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what users really want (was Re: Frames & Font Sizes)

From: gregory j. rosmaita <oedipus@hicom.net>
Date: Mon, 4 Jun 2001 16:37:19 -0400
To: <w3c-wai-ig@w3.org>, "Aaron Smith" <aaron@gwmicro.com>
Message-ID: <CEEMJDFDIKKPEJJLKBKJGEFBCAAA.oedipus@hicom.net>
aloha, aaron!

AS: can someone explain the animosity that people seem to have toward
frames?

GJR: FRAMES definitely _do_ help some users at a priority 1 level, FRAMES
definitely _do_ hinder some users at a priority 1 level, and FRAMES
obviously annoy a whole heap of users...

personally, i'm ambivalent as to the worth of frames, so long as (a) the
FRAMESET (and its individual components) validates; (b) there's valid,
useful, and conscientiously updated content contained in the NOFRAMES
section--such as a duplication of the contents of the navigation frame, for
instance, or a well-structured site map--so that those who either _can't_
use frames, who choose not to use frames, or whose software simply doesn't
support frames can still use the framed site...

as for reasons not to use of frames, you might start at jakob nielson's
useit.com, in particular:

1. "Why Frames Suck (Most of the Time)"
http://www.useit.com/alertbox/9612.html
2. "Stylesheets Versus Frames as Web Extensions"
http://www.useit.com/alertbox/styles_vs_frames.html
3. "'Top 10 Mistakes' Revisited (Three Years Later)"
http://www.useit.com/alertbox/990502.html

AS: So in this particular instance, it comes down to whether we do what
standards wants us to do, or what our customers want us to do.

GJR: that's not the case at all -- Window-Eyes and other adaptive
technologies aren't colliding with standards, they are colliding with (a)
poor authoring practices; (b) software which either can't or won't
communicate with other software (especially if the third party needs
write-access); and (c) a willingness to accommodate hacks and kludges...

example: adobe's acrobat reader 5 kicks ass for the most part, but it
doesn't let me listen to any of the rebates i download from the web (almost
all of which are exclusively available as PDF), because quote this
document's security settings prevent access unquote...  now, i understand
why the company offering the rebate doesn't want to give me (the individual)
write access to a downloaded rebate, but what about my assistive technology?
an AT may need "write" access to an application's document object model in
order to enable me to review the contents of the protected document, but it
is prevented from obtaining them due to the method employed to digitally
ensure the integrity of the rebate...  shouldn't such an impasse have
occurred to someone during the developmental process?  if ATs need to be
digitally certified in order to access an application's document object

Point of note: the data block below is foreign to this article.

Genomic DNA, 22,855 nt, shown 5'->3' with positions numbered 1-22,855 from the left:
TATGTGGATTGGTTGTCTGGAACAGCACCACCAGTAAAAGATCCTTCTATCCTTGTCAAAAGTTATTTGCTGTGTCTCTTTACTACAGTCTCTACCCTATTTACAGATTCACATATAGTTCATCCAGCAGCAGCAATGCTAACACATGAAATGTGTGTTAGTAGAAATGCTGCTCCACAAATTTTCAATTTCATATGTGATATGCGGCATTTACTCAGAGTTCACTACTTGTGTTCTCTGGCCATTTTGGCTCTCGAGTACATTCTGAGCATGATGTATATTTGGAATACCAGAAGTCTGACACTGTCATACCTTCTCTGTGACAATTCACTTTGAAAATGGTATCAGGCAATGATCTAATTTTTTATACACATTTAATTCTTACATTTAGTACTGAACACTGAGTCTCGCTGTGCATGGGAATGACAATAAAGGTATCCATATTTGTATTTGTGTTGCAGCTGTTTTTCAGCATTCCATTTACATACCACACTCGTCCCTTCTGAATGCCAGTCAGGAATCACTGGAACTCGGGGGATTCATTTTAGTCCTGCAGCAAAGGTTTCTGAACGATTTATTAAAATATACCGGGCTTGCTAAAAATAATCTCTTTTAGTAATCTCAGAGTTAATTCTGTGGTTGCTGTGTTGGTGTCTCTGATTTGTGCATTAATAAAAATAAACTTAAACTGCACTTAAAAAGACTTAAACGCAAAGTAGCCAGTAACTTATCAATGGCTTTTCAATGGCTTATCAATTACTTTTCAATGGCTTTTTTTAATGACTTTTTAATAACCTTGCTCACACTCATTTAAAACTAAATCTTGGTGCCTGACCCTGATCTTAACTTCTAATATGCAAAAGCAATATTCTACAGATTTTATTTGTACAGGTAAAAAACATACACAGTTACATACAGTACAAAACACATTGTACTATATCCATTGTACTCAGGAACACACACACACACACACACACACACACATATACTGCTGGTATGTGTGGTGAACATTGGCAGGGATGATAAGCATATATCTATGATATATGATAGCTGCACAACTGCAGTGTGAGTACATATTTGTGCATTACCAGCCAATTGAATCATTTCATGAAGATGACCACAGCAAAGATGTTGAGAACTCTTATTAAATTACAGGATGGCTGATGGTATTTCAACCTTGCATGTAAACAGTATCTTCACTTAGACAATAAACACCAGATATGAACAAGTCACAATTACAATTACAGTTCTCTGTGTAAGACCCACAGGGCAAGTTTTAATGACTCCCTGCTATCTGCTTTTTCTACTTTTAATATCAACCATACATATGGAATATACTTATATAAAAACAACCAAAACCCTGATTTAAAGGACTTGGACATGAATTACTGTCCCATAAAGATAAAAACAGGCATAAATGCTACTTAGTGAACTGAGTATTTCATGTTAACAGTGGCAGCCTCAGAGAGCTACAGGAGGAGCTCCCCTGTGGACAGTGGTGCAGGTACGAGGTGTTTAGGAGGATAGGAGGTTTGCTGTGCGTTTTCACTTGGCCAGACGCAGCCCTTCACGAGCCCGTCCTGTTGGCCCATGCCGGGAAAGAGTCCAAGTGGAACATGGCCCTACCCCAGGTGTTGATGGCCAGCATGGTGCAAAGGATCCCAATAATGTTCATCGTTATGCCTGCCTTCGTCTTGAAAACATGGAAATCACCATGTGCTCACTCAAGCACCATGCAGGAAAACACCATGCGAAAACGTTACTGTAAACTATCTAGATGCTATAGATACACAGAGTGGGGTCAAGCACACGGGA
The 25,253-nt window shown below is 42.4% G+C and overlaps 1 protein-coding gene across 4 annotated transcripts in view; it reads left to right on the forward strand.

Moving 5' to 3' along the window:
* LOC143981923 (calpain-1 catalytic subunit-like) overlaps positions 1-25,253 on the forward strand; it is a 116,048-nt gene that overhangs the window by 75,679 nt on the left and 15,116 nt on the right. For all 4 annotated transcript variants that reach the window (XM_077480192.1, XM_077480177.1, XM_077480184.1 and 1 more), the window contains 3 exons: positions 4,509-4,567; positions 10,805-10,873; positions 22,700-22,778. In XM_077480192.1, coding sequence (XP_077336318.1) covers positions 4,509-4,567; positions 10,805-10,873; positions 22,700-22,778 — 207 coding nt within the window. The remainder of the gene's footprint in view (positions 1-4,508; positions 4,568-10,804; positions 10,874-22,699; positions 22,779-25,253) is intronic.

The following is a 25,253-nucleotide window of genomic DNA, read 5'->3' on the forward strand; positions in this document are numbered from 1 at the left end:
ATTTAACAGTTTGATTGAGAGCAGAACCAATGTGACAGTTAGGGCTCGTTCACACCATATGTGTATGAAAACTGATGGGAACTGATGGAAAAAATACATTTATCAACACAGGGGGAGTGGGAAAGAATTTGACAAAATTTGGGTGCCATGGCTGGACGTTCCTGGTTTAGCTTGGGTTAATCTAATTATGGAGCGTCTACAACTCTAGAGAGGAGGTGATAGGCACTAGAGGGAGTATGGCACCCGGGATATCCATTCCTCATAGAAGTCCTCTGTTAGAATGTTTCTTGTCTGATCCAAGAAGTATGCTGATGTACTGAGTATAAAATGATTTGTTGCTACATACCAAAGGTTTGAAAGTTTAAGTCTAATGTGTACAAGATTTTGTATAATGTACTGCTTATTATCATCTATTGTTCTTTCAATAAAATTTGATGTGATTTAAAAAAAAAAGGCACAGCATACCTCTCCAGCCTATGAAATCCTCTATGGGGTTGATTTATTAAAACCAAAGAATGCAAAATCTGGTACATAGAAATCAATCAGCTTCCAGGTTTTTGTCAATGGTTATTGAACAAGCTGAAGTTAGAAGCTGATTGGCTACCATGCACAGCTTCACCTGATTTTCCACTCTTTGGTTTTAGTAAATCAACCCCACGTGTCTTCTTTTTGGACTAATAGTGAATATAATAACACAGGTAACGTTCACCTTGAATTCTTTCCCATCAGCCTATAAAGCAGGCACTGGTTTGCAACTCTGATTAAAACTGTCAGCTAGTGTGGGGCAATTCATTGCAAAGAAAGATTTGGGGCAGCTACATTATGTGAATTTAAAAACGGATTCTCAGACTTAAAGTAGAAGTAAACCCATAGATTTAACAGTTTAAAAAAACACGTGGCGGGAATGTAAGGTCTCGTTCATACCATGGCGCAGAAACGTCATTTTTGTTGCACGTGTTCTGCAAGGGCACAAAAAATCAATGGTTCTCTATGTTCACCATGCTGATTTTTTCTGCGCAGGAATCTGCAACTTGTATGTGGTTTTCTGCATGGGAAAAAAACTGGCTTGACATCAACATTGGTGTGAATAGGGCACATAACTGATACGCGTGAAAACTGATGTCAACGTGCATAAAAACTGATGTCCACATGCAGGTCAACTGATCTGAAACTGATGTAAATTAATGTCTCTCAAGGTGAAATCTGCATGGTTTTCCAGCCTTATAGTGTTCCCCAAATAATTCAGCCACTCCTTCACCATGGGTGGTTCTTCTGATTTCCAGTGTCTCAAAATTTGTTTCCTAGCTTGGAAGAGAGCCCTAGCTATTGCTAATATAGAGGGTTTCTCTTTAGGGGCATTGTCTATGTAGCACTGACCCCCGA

model (and in the case of acrobat 5, they do), then shouldn't that
certification also exempt them from simply repeating "this document's
security settings prevent access" when an end user attempts to autonomously
access the content of a document?  nothing analogous pops up to prevent the
sighted user from reviewing the contents of the same file -- "this
document's security settings prevent your display adapter from painting this
document to the screen" -- nor does a "this document's security settings
prevent you from printing this document" dialog appear when the "print"
command is issued...

sounds to me as if somebody's seriously mis-managing my digital rights!

so, where does it stop being the author's problem ("hey, dude--i just don't
want anyone monkeying with the document") and become the application
developer's problem?  what's the role of the AT developer -- don't they bear
a share of the responsibility?  the W3C/WAI is bearing its share of the
responsibility, not only by promulgating standards and guidelines, but in
ensuring, to the best of its ability, that those standards and guidelines
actually reflect the needs and desires of the communities at whom assistive
technologies are targeted...  what the end users of assistive technology
really want is better, more efficient, and more immediate access to a wider
variety and greater choice of applications -- something which is only
possible through adherence to standards...  and, along with programming to
standards, AT developers (at least in the united states) need to begin using
 the shadow of the strong arm of section 508, or whatever other regulatory
mechanism is available under local jurisdiction, to
convince/compel/arm-twist companies into adhering to standards and complying
with guidelines...

so, aaron, as an end user of the technology that your company develops, if
you were to ask me what your users really want, i'd have to reply, simply
the ability to simply turn on their computer, PDA, or cell phone and
interact with the world on their own terms...

gregory.
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ABSURDITY, n.  A statement or belief manifestly inconsistent with one's
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               Gregory J. Rosmaita, oedipus@hicom.net
     Camera Obscura: http://www.hicom.net/~oedipus/index.html
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Received on Monday, 4 June 2001 16:36:17 GMT

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